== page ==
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Loads of our fave family recipes involve lovely, creamy mashed potatoes.
Shepherds pie, fish pie and fish cakes are some of my daughter’s top meals, whilst I love gnocchi, homemade from mashed potatoes and slathered in cheese sauce.
Of course the brilliant thing about mashed potatoes is that it is SO easy to make.
So, perfect for busy mothers trying to make dinner FAST!
Want to know how you can speed up dinners using mashed potatoes even more?
Make it in advance and freeze it. Who knew? Well lot’s of people actually, but it’s a new one on me.
So I gave it a try… and I can report back that it works. Super well in fact.
I now bulk make a whole batch of mashed potatoes, use some fresh and then pop the rest in the freezer for future use.
A year on from my first attempt at freezing mash I’ve put together my top tips, so that you can start bulk freezing it successfully as well.
How To Prepare Mashed Potatoes For Bulk Freezing
What You Need:
- 8lbs potatoes
- A stack of small food freezer bags
I do about 8lbs worth of potatoes in one go. That’s roughly enough for four meals for four people. Plus this amount fits in my big spaghetti pan!
Peel and cut the potatoes into large pieces. If you cut them too small the potatoes will get soggy, which is something you want to avoid when freezing them.
Put the cut potatoes in a big pan of cold salted water. I know Delia swears by steaming them for the best mash but that’s a non-starter when you’re bulk cooking. I recommend bringing them to the boil and boiling them for 15 to 20 minutes.
Once cooked, cut into smaller pieces and very roughly mash them.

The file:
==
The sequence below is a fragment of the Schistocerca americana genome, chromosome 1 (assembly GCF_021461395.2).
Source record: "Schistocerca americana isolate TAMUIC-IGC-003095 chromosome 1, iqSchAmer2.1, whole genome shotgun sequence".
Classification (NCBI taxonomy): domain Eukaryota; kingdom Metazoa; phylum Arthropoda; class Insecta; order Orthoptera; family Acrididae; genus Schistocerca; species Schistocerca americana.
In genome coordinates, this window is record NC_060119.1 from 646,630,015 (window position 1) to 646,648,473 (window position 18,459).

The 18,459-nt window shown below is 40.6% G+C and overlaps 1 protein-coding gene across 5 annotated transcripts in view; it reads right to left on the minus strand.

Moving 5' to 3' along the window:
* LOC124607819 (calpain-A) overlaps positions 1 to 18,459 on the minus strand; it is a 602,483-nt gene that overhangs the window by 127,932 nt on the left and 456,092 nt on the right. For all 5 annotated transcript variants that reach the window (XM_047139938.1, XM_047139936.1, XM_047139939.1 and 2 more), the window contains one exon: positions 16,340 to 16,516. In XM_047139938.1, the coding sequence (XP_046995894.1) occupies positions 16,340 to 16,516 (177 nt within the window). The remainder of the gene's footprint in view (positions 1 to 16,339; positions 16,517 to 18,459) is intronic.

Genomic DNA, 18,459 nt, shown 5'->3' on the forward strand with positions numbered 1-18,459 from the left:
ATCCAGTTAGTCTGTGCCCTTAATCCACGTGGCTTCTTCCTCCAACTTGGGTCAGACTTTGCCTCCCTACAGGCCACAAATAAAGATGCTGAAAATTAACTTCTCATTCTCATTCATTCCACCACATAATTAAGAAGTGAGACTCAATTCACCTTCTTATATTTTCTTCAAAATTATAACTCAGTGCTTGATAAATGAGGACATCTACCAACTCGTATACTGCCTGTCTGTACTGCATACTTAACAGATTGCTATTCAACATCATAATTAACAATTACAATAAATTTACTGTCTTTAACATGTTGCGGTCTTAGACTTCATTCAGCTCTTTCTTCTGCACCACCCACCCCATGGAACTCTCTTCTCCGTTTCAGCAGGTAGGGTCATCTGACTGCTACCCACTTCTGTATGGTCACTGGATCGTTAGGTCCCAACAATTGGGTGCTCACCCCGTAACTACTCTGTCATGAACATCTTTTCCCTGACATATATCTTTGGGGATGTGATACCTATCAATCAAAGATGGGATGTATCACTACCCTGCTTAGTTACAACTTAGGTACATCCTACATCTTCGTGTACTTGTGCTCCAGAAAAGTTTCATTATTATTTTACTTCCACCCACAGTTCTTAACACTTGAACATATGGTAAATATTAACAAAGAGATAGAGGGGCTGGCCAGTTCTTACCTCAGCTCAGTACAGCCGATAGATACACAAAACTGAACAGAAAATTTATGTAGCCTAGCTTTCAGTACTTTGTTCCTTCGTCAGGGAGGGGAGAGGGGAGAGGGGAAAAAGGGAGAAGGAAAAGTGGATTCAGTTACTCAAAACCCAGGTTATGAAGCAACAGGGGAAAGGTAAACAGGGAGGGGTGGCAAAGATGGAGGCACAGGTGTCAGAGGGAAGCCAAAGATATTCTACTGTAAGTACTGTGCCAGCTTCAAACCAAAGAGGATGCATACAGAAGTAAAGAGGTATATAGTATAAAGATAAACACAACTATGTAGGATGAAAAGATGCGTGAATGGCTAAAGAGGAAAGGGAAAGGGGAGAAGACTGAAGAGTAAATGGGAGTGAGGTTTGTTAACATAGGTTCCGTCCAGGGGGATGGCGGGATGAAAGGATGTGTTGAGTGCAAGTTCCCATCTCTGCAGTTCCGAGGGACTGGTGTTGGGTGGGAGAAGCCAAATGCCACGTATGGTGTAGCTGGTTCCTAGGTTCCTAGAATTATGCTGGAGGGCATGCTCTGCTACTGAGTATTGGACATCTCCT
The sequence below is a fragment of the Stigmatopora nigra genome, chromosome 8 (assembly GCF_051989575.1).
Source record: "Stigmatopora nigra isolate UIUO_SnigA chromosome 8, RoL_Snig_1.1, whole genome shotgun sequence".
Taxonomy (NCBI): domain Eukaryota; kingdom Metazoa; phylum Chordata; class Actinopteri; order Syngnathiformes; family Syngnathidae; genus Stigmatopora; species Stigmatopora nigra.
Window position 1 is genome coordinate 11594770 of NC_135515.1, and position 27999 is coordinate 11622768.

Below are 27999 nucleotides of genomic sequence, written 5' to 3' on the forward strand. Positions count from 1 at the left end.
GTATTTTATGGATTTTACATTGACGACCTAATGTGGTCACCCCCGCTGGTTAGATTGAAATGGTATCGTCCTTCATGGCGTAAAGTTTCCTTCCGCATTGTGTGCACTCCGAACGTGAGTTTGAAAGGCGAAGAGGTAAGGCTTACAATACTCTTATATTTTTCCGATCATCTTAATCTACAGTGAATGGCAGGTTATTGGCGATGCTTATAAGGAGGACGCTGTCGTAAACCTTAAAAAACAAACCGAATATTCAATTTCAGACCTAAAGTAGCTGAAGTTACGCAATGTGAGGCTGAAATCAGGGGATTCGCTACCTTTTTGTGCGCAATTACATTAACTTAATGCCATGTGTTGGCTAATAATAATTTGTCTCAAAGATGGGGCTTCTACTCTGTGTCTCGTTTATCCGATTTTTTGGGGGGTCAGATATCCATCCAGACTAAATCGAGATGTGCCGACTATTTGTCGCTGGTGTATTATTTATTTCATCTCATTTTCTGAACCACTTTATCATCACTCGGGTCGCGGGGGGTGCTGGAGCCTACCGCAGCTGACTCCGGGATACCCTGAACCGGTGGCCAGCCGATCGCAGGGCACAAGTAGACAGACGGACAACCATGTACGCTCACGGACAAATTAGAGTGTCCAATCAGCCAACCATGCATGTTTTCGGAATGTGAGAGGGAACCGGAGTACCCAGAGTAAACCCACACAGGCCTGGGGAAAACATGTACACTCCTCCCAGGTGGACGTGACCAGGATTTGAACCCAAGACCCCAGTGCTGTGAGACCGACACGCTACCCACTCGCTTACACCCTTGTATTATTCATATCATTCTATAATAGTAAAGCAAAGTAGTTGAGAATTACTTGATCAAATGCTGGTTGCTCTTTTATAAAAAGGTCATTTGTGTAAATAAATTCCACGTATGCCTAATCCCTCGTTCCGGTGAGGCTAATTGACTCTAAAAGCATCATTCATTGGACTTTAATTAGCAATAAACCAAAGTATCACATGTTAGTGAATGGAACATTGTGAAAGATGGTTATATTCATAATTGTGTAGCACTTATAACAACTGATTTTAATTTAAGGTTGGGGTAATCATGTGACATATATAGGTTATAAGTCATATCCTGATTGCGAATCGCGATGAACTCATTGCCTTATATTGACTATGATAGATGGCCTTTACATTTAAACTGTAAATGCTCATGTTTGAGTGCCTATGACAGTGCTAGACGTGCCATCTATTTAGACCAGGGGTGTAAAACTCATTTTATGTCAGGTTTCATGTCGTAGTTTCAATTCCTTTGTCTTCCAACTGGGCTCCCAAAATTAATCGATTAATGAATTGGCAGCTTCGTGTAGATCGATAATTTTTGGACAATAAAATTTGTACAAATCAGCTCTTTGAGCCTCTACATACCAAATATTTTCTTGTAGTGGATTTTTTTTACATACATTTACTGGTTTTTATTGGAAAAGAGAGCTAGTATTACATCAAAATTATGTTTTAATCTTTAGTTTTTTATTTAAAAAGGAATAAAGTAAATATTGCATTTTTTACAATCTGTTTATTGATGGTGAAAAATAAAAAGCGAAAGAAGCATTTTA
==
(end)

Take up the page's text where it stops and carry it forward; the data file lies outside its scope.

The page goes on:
I hate lumpy mashed potatoes, but you’re not going for the finished article here. Plus rough mash gives you more cooking options as things like fish cakes aren’t so great with a fine mash.
Do NOT add milk, cream, butter etc! You add these when defrosting.
This part is key…
Divide the mashed potatoes up into small freezer bags, so that you just have one flat layer of potato in each bag. This makes the mash easier to store and means that it defrosts more evenly.
Cooking With Frozen Mashed Potatoes
You can either be super organised and remember to take the mashed potatoes out of the freezer in the morning for the evening meal.
Or you can pop a bag of mash into a bowl of hot water for a few minutes to start it defrosting.
Then tip the mashed potatoes into a pan with small amounts of butter and milk and let them defrost in the pan, stirring around until it is soft enough to start mashing.
The mashed potatoes will have absorbed water in freezing so you need less milk than if you were cooking from scratch.
I tend to go heavier on butter than milk and just add a little at the time as I need it.
If you’ve frozen the potatoes in small, flat bags, it should only take around 5 minutes to defrost enough for you to mash up nice and smooth and lump free.
And that’s it … just chuck the mashed potatoes in whatever you’re making.
Couldn’t be simpler 🙂